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David Cameron in Syria security talks

David Cameron at last week's G8 summit in Northern Ireland. Picture: AP

David Cameron at last week's G8 summit in Northern Ireland. Picture: AP

DAVID Cameron today chaired a meeting of the National Security Council to discuss what further pressure Britain can exert on the two sides in Syria’s civil war to attend peace talks.

• David Cameron convenes security talks aimed at political resolution of Syria conflict

• Meeting follows G8 agreement to attempt to revive peace talks in Geneva

Labour leader Ed Miliband was invited to take part in the discussion, which brought together policy-makers with security chiefs and military top brass, sparking speculation that the Prime Minister may be seeking to pave the way for Britain to start supplying weapons to rebel forces fighting to oust President Bashar Assad.

But the PM’s official spokesman said that the focus of the meeting was the so-called Geneva II process, following the agreement at last week’s G8 summit between major powers including the US and Russia to try to revive peace talks in the Swiss city.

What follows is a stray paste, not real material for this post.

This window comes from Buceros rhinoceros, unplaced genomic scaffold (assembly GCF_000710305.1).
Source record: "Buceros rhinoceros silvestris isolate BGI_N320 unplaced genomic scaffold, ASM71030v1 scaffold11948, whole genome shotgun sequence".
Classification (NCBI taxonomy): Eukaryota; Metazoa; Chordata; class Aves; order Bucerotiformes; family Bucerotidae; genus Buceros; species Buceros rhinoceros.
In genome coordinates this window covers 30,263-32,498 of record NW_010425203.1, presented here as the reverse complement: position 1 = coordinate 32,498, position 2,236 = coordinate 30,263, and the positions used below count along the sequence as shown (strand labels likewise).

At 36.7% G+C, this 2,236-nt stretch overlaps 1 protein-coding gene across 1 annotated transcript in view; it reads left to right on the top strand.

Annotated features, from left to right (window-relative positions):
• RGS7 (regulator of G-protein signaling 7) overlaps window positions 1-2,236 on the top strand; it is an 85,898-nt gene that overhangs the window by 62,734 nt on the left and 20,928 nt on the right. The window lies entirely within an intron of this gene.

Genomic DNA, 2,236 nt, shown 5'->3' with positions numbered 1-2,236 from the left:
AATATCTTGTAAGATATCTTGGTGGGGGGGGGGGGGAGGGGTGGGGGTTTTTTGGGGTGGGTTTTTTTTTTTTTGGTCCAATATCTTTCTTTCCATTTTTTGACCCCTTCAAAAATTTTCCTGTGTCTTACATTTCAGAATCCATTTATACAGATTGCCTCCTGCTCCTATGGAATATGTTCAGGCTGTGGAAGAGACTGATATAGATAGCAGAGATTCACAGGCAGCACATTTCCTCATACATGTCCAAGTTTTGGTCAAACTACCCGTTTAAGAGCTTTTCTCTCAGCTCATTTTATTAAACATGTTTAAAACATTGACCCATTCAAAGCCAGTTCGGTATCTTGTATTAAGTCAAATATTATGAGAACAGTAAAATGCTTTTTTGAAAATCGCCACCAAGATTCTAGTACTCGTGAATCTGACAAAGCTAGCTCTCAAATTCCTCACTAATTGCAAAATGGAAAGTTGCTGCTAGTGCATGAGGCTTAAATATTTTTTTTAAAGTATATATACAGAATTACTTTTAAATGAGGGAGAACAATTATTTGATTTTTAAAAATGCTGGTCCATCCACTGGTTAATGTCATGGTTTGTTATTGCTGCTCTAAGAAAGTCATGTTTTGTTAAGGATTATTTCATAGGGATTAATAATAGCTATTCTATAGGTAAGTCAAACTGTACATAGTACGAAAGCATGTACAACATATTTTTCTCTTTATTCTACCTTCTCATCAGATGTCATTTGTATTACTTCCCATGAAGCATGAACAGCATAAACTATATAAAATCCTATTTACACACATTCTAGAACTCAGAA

“The discussion focused on how we achieve a political solution that can lead to the political transition that is so important, and to support that process how we put pressure on all sides and how we and our partners can continue to strengthen the Syrian National Coalition in the way that we have been doing,” said the spokesman.

Also on the agenda for today’s meeting were Afghanistan, where lead military responsibility was last week handed over to home-grown forces across the whole country, and Iran, where the election of Hassan Rouhani as president has led to hopes of reform.

Mr Cameron said when he established the NSC in 2010 that he would like the leader of the opposition to be invited on an occasional basis, and this is the third time it has happened. Harriet Harman attended in 2010 as acting Labour leader and Mr Miliband took part in a meeting during the Libyan crisis of 2011.

Mr Cameron’s spokesman said that the Labour leader took part as “a full participant” in today’s hour-long meeting and was able to contribute to discussions.

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